David Russell was on the USS Oklahoma when it was attacked with torpedoes on this day 80 years ago.
But a split second decision to get off the ship likely saved his life as Japanese bombs began falling on Pearl Harbor.
The 101-year-old is now talking about his experience all those years ago and admits he’s lucky to be alive.
The World War II Navy veteran recalls how they started closing the hatch of the ship and he decided to get out.
Within 12 minutes, his battleship would capsize as torpedoes continuously hit the Oklahoma which left 429 sailors and Marines dead.
Now Russell plans to return to Pearl Harbor in Hawaii for a ceremony of remembrance with the help of the Best Defense Foundation, a nonprofit founded by former NFL linebacker Donnie Edwards.
The nonprofit, set up by the former Kansas City Chiefs and San Diego Chargers’ player, helps World War II veterans revisit their old battlefields.
Edwards, a former linebacker, who now devotes his time to philanthropy, inspired by his grandfather who served in World War II.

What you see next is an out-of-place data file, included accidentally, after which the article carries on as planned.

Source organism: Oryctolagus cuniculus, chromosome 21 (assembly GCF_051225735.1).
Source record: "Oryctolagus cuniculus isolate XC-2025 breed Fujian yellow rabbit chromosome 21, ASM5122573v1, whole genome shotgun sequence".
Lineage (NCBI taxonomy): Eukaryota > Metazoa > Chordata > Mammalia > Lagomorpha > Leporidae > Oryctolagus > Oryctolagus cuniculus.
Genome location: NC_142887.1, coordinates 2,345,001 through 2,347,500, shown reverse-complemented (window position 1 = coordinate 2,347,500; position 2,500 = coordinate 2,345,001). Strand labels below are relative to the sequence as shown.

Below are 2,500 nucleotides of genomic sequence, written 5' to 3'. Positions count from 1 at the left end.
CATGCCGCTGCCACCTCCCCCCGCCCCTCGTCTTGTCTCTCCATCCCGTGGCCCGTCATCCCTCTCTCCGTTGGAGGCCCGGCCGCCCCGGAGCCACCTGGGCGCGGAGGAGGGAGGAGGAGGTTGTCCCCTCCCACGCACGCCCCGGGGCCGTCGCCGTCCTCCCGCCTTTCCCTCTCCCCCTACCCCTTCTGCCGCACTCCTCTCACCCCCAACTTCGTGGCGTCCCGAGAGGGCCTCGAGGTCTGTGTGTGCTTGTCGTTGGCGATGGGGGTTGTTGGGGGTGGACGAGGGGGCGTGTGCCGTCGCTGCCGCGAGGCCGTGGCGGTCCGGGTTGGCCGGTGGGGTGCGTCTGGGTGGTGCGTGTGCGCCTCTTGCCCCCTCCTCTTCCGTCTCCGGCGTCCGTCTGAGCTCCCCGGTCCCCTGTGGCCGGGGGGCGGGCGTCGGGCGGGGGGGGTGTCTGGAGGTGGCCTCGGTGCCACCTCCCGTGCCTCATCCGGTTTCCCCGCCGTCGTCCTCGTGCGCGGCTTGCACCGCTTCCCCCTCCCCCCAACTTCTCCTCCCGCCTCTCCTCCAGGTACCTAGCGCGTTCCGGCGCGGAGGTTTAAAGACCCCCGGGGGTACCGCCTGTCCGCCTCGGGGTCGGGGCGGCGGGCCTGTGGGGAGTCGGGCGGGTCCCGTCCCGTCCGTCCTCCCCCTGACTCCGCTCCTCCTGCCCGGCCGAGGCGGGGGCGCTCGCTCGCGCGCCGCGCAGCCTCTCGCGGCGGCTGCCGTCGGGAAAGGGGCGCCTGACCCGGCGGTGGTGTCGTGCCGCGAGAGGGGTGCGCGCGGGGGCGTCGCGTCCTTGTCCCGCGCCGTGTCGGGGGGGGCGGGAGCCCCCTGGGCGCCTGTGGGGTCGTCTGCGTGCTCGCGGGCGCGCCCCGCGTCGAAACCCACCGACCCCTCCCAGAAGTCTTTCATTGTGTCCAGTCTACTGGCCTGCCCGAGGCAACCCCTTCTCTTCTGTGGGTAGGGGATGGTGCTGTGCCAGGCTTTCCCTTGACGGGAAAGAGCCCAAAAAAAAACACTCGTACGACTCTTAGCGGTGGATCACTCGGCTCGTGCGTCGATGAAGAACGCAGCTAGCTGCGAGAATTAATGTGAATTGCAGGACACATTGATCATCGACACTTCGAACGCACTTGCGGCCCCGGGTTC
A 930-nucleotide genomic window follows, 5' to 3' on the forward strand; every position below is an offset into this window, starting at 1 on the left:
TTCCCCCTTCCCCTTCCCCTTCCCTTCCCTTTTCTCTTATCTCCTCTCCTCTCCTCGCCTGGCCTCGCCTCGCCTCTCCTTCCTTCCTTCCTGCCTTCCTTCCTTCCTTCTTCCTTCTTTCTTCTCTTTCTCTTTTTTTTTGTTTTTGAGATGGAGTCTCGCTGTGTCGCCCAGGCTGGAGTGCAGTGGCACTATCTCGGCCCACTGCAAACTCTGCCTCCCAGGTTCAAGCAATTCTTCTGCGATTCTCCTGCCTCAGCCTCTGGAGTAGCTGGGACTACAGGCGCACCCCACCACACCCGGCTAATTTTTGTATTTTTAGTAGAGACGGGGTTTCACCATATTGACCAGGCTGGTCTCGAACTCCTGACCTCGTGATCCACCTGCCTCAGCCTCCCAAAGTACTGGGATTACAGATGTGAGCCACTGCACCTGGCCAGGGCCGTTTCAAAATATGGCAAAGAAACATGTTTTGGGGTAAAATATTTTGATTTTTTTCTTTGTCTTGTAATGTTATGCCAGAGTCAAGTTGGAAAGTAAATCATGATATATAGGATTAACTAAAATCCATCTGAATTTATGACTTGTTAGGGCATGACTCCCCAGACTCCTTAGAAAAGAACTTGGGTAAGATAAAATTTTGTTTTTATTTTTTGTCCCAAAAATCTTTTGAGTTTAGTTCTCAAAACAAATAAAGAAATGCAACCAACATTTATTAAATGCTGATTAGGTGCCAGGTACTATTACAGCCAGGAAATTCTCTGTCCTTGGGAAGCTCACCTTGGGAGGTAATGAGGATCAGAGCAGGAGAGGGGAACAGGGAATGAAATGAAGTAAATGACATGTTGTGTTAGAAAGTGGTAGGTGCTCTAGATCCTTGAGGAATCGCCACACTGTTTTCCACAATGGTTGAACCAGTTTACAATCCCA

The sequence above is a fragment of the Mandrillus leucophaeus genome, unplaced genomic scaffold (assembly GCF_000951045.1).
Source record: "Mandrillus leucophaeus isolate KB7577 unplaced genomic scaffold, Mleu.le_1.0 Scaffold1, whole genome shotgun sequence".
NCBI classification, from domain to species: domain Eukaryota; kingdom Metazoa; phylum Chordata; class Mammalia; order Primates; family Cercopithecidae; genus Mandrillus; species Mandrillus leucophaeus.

Russell will travel to Hawaii with the Best Defense Foundation. he will join about 30 survivors and 100 other veterans to honor and remember the more than 2,300 American troops that were killed in the Dec. 7, 1941 attack.
As torpedoes were targeting the ship Russell recalls how he managed to get off the Oklahoma as it started to roll over and using a rope was able to jump to the USS Maryland moored next door.
After the battle Russell made it to shore and joined the men in a makeshift triage center who had been horribly burned in the attack.
“Most of them wanted a cigarette, and I didn’t smoke at that time but I, uh, I got a pack of cigarettes and some matches, and I lit their cigarettes for them,” Russell said. “You feel for those guys, but I couldn’t do anything. Just light a cigarette for ’em and let ’em puff the cigarettes.”
Russell remained in the Navy until retiring in 1960. He worked at Air Force bases for the next two decades and retired for good in 1980.
He’s a widower who lives an independent life in Albany, Oregon, who enjoys meeting up with other veterans as his local legion, reading books on military history and getting through his stack of 500-piece puzzles.
He said for decades he didn’t talk about his experiences as no one seemed interested but the images still haunt him.
“When we talk about it, people don’t believe us. They just walk away. So now people want to know more about it, so we’re trying to talk about it. We’re trying to talk about it, and we’re just telling them what we saw,” he said. “You can’t forget it.”
I’m glad there are nonprofits to support Russell’s journey today, he deserves to be honored and to be able to honor those who lost their lives that day.